When Stuart called Phyllis to cater his Orthodox dinner party, he never expected that their initial meeting could set in progress the events that would tear apart a marriage and rock a synagogue to its core. Stuart isn’t just a potential client; he’s also a client of Phyllis’s husband, Jay. And he’s Jay’s boyfriend. The play explores what happens when Phyllis discovers their relationship and how the characters’ Orthodox Jewish background influences their responses.
One of the most successful parts of this play is the presentation of the religious culture and practices in an accessible and understandable way. Although the title A Strange and Separate People seems to most aptly apply to the Orthodox community in this play, it can equally refer to LGBT people and the autistic community represented by Phyllis’s son. This play hammers home the idea that just because someone is different doesn’t mean that there isn’t room for understanding, growth, forgiveness, and acceptance. It just takes time and the will to do so.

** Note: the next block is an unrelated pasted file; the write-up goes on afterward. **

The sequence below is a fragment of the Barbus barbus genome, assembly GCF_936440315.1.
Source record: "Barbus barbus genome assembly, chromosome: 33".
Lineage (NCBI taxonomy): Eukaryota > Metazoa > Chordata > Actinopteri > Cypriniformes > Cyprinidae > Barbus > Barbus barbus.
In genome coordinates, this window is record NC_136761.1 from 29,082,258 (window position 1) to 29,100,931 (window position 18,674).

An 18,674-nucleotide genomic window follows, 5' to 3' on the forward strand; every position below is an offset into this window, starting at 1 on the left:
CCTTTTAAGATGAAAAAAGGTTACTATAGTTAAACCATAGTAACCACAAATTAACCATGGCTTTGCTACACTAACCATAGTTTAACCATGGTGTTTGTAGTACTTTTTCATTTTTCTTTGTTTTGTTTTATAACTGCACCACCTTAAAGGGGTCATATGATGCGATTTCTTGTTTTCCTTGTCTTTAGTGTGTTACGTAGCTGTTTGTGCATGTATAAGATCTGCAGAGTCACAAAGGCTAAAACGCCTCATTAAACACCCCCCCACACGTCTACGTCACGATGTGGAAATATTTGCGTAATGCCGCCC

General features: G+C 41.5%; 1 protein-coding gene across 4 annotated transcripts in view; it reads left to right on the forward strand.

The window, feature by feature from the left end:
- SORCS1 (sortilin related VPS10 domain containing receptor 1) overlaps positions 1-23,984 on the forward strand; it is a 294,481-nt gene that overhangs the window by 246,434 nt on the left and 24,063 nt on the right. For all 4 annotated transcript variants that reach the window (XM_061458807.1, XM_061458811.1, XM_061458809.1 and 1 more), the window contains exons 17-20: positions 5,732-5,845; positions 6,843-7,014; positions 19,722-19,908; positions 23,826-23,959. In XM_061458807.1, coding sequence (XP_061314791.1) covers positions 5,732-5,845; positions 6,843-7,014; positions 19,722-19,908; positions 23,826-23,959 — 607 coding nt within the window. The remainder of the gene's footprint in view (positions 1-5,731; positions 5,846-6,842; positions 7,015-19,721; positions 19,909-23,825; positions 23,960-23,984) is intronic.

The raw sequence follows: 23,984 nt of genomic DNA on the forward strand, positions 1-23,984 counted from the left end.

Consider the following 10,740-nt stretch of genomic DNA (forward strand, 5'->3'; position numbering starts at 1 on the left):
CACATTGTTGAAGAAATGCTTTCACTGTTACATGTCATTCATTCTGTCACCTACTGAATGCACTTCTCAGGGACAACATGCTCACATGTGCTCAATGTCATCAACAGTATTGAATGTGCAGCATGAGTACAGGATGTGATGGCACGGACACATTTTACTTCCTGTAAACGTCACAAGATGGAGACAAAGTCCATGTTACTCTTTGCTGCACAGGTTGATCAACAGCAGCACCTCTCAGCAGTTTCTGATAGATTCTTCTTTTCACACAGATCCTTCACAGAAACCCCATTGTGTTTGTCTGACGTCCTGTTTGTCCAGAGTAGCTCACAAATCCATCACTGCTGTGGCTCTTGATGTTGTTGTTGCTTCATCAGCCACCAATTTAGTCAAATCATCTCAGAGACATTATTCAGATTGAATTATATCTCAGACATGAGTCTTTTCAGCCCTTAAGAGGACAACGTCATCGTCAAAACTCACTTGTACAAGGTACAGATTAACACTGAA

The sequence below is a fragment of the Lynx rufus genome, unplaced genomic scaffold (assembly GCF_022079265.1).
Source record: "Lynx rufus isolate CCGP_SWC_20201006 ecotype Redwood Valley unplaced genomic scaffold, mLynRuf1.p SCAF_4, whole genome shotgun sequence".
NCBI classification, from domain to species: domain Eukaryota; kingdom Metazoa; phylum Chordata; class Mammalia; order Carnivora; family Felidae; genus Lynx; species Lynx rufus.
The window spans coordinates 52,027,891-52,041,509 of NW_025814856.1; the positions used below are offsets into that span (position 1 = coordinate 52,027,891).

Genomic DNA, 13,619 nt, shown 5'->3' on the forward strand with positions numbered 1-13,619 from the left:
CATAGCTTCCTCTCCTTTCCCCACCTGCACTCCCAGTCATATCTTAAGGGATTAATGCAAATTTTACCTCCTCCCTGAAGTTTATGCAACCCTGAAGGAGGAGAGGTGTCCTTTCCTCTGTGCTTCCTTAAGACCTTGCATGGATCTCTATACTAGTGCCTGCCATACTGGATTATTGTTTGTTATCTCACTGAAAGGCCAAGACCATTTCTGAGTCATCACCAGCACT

A play is not meant to be experienced by simply reading it; the story’s nuances come from the production’s actors, directors, and designers. With just reading the play, some of the dialog seems stilted, especially when characters address the audience or unseen other characters. These divergences might be better handled in performance, but in the reading they seem to break the rules of the play by taking the reader out of the experience.
A Pulitzer finalist, playwright Jon Marans is no stranger to the stage. His other works include Old Wicked Songs, The Temperamentals, A Girl Scout World, Jumping for Joy, and Irrationals. A Strange and Separate People had its first performance on October 6, 2005 with the Penguin Repertory Company in Stony Point, New York.
This play is recommended for any library that collects contemporary drama or has a strong collection in Jewish studies or the relationship between religion and LGBTQ persons.
Reviewer: John Mack Freeman